Bradley Wiggins, just a month ago the golden child of Great Britain’s cycling dominance, certainly won’t be enjoying the feel-good farewell that he was hoping for at the London Six Day that starts Tuesday.
In what’s his final professional appearance in the UK, Great Britain’s first Tour de France winner has been under growing media scrutiny since the Fancy Bears hack last month. Wiggins’s and Team Sky’s reputation and legacy have come under fire.
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At the center of the controversy are three TUEs (therapeutic use exemptions) that Wiggins employed to inject the powerful corticosteroid called triamcinolone acetonide (Kenacort) ahead of the 2011 and 2012 Tours de France and the 2013 Giro d’Italia. Wiggins and Sky did not break any rules, but the hack provided a rare, behind-the-scenes look at how Wiggins managed his preparation ahead of the history-making Tour. And it has tainted his image just as he winds up his racing career following a fifth gold medal this summer at the Rio de Janeiro Olympics.
The story has been broiling in the United Kingdom, and the same UK media that helped build up Wiggins into a national hero has been hammering him hard over the past several weeks.
London’s Fleet Street has been piling on Wiggins and Sky (including a recent story over whereabouts), and this week’s Six Day race in London will surely see a pack of headline-hungry journalists descend on the velodrome chasing a very different kind of story.
Perhaps wary of unwanted media attention, Wiggins canceled an appearance at the Abu Dhabi Tour last week and also did not attend a pre-race media event ahead of the London Six Day.
The event coincides just as the UK Anti-Doping agency has opened an investigation over delivery of a “medical package” during the 2011 Tour. Efforts by Wiggins and Team Sky principal Dave Brailsford to quell the growing scandal seemed to have backfired. Others have questioned Wiggins over the TUE scandal, including former teammate Chris Froome and fellow Olympic hero Chris Hoy, who told the BBC last week, “I think he has to answer questions, otherwise there will always be a question mark hanging over him.”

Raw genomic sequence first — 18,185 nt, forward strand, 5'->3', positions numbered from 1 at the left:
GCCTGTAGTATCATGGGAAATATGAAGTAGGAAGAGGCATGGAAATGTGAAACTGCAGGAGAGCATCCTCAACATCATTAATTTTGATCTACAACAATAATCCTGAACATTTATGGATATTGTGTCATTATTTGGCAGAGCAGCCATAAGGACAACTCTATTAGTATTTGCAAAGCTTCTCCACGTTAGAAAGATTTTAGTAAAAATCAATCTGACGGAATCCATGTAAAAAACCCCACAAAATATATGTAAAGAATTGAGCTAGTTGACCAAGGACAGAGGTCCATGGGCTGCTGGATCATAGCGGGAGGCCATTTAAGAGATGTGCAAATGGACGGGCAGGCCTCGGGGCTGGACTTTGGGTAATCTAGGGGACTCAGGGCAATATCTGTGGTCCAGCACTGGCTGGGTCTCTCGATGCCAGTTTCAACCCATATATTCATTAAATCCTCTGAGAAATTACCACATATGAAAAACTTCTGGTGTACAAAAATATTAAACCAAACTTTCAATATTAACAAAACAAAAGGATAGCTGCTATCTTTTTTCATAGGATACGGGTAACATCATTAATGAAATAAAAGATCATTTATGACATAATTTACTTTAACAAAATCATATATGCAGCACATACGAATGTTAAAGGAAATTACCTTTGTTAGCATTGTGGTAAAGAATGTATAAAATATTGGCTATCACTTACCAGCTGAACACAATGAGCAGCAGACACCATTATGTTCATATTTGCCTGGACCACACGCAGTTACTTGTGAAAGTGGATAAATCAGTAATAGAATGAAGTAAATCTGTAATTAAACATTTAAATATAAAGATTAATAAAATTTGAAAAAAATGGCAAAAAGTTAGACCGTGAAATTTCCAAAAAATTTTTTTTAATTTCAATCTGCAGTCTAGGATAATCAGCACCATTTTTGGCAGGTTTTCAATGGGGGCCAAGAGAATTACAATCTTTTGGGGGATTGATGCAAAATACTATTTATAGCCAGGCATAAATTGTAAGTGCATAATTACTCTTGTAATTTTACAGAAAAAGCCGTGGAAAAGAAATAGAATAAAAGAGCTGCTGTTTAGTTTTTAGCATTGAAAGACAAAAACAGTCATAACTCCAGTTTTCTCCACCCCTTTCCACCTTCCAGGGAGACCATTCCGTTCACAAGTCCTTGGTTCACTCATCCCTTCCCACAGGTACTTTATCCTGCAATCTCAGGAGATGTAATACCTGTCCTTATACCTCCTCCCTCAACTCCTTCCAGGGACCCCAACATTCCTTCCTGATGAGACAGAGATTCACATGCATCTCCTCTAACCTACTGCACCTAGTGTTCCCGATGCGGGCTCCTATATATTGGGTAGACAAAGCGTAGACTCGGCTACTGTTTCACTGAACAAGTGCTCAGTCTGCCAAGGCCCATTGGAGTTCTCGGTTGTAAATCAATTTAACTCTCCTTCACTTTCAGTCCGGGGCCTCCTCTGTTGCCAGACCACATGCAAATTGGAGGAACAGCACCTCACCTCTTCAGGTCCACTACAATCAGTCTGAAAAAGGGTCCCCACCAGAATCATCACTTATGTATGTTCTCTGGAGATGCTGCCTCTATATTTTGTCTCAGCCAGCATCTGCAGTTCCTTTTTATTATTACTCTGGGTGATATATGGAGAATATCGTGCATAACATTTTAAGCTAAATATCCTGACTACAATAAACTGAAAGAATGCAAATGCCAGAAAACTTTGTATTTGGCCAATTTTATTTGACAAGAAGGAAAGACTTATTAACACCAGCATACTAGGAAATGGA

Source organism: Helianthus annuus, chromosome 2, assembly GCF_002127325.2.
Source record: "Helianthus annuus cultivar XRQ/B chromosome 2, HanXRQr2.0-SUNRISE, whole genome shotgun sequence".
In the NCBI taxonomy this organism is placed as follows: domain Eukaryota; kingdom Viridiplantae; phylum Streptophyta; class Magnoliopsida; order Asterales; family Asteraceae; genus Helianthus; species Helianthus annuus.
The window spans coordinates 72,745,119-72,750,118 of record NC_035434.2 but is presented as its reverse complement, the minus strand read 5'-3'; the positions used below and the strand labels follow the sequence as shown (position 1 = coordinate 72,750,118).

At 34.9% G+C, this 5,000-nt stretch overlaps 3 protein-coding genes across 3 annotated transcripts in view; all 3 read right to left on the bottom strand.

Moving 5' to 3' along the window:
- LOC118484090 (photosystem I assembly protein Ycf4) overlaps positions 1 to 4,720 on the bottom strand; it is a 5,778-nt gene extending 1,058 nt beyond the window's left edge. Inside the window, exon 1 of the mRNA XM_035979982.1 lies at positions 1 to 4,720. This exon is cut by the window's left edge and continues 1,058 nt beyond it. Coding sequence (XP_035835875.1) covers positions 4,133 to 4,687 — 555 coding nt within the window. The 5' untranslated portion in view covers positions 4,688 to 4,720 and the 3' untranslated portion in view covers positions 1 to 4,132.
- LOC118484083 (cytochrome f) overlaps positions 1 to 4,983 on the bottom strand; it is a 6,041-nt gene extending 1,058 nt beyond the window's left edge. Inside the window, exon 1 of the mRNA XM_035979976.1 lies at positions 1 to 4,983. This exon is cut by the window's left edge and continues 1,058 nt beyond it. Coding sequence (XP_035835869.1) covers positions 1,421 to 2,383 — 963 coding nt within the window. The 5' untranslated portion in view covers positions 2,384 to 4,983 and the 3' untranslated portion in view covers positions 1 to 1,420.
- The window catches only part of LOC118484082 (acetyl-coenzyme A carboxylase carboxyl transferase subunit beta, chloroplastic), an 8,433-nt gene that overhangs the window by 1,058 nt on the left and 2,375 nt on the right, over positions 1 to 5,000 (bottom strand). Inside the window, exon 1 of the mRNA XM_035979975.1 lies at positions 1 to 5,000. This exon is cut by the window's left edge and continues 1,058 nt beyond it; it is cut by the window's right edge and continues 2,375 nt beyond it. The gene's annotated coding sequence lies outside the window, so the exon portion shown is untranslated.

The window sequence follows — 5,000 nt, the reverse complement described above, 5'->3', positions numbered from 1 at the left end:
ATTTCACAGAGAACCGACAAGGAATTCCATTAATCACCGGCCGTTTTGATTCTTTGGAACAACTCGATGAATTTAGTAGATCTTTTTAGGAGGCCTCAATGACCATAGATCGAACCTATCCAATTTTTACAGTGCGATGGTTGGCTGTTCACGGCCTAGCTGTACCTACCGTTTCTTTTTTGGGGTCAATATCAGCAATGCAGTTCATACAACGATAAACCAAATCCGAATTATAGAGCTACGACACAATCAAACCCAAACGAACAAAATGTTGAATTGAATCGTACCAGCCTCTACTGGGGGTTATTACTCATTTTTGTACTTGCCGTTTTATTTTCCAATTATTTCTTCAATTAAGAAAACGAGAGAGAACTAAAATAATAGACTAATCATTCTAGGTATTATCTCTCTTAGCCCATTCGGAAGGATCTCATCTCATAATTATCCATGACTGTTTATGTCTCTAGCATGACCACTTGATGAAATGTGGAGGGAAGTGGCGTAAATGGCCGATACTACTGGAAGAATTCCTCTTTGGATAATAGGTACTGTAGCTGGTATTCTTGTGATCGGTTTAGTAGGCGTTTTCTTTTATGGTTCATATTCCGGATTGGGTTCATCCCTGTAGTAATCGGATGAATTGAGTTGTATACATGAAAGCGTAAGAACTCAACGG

Last week, ex-pro David Millar wrote an extensive article in The New York Times outlining his personal use of Kenacort, titled “How to Get Away with Doping.” Millar chronicled his use of the banned corticoid (allowed to be used with a TUE), saying how it helped him shed weight ahead of important races.
“Kenacort was a once-a-year drug; the stress it put on your body required time to recover,” Millar wrote. “The three times I took Kenacort were also the times I was the lightest I’d been in my career, yet I didn’t lose power … I looked like a machine, muscle fibers were visible, and a road map of veins crisscrossed my entire body.”
The London Six Day event — as well as a final appearance in Gent next month, where he will appear with Madison partner Mark Cavendish in both races — was supposed to be an exclamation point at the end of Wiggins’s extraordinary career. Instead, there’s potential it could turn into a media circus, leaving the Wiggins legacy with a permanent stain.
That’s hardly the kind of finale Wiggins wanted to script. Just a few weeks ago, in the wake of Rio after winning a record eighth Olympic medal, Wiggins was flying high. He wanted this pair of six-day events to bookend his incredible career on the road and track. Instead, that legacy could be unraveling for good as the TUEs, though legal, look to have all the signs of gaming the system.